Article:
On a sunny Sunday morning, thousands of people crowded the space underneath the Sydney harbour bridge—the starting point of the Sydney marathon. Last time I had run this event I was right at the back of the pack, hoping to finish the race in under five hours. This time I was a bit more daring and started moving through the crowd, chin up, looking for the pacesetter with the 4:15m flag. I didn’t think I had trained as much as did for my first marathon three years ago but considering that I had finished that event in 4:04, my goal seemed realistic.
I found a spot near the pacemaker and started to remove the layers of warm clothing to throw away—I was wearing an old thermal shirt and a worn out jumper over my running shirt. The forecast was for a warm day but at 5AM when I left home it was only eight degrees. But in the crowd, body heat emissions kept me warm. In my position facing the start line, I took a deep breath to focus on the 42.2Km road ahead in the company of energised strangers and yet, solitude. It was going to be just me, my GPS tracker and my thoughts. There was nothing else. No Facebook, emails or SMSs from friends and family. I enjoy the silence, that’s why I don’t listen to music when I run, it’s a break from the chaos of modern life. It makes me feel much more in tune with my body. I pay attention to the sound of my feet hitting the pavement, my breathing, my surroundings.
The countdown began and my heart started to beat faster, I thought of my training and how I should have trained more and harder. I feared I wasn’t carrying enough food, maybe I had not drunk enough water, maybe my insomnia would make me hit the wall. Then I heard the gun and snapped back into reality. Enough, I was ready enough.
So, the race began, it’s always an amazing feeling, the realisation that you signed up to endure hours of discomfort, that months of preparation have come down to this moment. The vibe is energising, people of all walks of life, shapes and sizes trying to do their best. I passed interesting individuals dressed in superhero costumes, business suits, rhinoceros – I don’t know how they can endure 42km of running covered in so many layers, it’s amazing what one does for a cause.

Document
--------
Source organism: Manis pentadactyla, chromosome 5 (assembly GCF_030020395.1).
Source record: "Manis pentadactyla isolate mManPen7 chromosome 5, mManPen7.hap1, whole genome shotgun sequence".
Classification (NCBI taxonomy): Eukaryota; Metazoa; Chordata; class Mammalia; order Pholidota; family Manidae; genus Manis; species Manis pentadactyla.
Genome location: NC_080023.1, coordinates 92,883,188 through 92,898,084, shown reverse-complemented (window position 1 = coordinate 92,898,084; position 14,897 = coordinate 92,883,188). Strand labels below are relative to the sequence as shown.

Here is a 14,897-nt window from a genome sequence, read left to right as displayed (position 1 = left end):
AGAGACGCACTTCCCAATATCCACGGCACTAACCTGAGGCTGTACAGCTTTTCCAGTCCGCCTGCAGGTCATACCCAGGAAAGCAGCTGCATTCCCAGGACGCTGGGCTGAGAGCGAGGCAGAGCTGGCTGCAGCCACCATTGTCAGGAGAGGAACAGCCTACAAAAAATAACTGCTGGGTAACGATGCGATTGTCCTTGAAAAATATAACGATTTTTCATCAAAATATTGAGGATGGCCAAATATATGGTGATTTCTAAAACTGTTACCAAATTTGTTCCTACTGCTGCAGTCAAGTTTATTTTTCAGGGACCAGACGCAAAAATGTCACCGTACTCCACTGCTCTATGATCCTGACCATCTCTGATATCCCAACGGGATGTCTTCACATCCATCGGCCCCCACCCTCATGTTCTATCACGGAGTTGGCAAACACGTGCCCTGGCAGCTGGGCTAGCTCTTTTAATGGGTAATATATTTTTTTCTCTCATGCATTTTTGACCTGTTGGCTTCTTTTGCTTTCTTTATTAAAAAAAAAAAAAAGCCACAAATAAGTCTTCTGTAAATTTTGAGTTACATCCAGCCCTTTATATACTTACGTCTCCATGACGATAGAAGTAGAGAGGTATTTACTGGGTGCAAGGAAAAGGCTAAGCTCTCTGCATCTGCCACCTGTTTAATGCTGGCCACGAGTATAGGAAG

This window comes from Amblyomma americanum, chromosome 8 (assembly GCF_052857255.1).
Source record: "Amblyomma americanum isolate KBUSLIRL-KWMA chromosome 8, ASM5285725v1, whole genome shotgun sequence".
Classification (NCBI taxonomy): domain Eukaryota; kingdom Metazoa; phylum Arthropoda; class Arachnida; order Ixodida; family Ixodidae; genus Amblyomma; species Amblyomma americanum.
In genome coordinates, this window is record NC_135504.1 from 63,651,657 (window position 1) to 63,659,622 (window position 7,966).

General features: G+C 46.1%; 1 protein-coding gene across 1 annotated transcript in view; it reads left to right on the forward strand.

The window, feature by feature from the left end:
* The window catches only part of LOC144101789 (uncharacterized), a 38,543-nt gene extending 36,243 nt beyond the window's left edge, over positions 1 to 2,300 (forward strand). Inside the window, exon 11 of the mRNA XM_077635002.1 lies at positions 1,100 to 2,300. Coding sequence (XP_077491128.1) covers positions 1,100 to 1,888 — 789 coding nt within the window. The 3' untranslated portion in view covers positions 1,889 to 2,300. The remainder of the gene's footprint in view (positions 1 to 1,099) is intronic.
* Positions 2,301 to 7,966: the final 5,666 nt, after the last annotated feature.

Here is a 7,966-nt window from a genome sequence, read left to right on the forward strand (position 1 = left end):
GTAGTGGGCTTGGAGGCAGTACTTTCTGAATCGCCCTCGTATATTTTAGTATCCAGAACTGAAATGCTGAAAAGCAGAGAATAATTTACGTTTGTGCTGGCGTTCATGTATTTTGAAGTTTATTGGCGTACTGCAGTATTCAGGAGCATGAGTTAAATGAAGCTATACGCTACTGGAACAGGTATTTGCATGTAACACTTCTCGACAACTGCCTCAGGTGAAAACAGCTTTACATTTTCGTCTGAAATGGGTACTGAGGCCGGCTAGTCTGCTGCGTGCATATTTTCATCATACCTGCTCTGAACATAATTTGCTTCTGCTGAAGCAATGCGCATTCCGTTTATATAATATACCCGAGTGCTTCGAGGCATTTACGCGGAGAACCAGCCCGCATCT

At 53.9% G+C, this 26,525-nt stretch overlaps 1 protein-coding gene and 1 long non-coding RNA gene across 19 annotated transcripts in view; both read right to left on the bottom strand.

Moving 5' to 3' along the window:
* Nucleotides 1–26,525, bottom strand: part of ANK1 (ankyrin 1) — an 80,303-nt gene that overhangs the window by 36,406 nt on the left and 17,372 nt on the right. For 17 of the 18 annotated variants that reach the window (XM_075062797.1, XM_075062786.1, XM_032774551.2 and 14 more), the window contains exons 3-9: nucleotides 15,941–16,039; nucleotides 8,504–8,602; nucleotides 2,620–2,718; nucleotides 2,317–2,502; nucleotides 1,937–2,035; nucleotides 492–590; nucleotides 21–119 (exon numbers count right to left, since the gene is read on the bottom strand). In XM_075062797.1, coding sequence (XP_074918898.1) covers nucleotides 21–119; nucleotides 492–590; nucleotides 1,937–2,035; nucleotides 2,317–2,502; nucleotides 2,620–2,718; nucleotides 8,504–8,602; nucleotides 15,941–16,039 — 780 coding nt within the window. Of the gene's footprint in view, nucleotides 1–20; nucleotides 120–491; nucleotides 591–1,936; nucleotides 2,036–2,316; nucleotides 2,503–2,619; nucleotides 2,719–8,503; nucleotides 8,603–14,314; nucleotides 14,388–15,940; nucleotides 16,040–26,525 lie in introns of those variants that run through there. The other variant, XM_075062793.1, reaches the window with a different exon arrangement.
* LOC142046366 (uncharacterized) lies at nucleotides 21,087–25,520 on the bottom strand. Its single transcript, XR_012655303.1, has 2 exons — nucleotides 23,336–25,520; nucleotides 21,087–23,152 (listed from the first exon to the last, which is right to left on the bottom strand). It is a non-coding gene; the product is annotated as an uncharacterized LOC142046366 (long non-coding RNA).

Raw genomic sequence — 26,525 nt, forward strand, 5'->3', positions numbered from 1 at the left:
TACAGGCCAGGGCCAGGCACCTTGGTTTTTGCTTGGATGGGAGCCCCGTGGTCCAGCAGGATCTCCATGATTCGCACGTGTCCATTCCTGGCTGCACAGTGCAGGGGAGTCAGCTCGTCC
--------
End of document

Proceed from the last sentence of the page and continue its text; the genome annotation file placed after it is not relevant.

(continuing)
The first two hours were easy, the third not too bad. At the next water station, I stopped to eat a banana and I saw when the 3:45 pacesetter passed me by. I could not believe I had been ahead of him—the GPS watch is never that reliable on race day—but would I be able to catch up? I kept going, my legs were starting to hurt, thankfully, lining the sidewalks, strangers were screaming, cheering the runners on. There was also live music at some points and people holding encouraging signs. I recall one that read, “If Trump can run, so can you.” All that was somehow re-energising.
At the 38Km mark my legs were burning, every step now was an escalating crescendo of pain. I had just finished the Barangaroo section and was running towards Circular Quay. The view of the harbour was a welcome distraction. I could now see the Opera House, there was hope, I was going to make it, I sped up a bit, my mind was telling me to do it. My body didn’t want to obey but somehow, it kept going. Almost there, I could see the finishing line, tears streamed down my face, I made it, I made it, in 3:48:49s.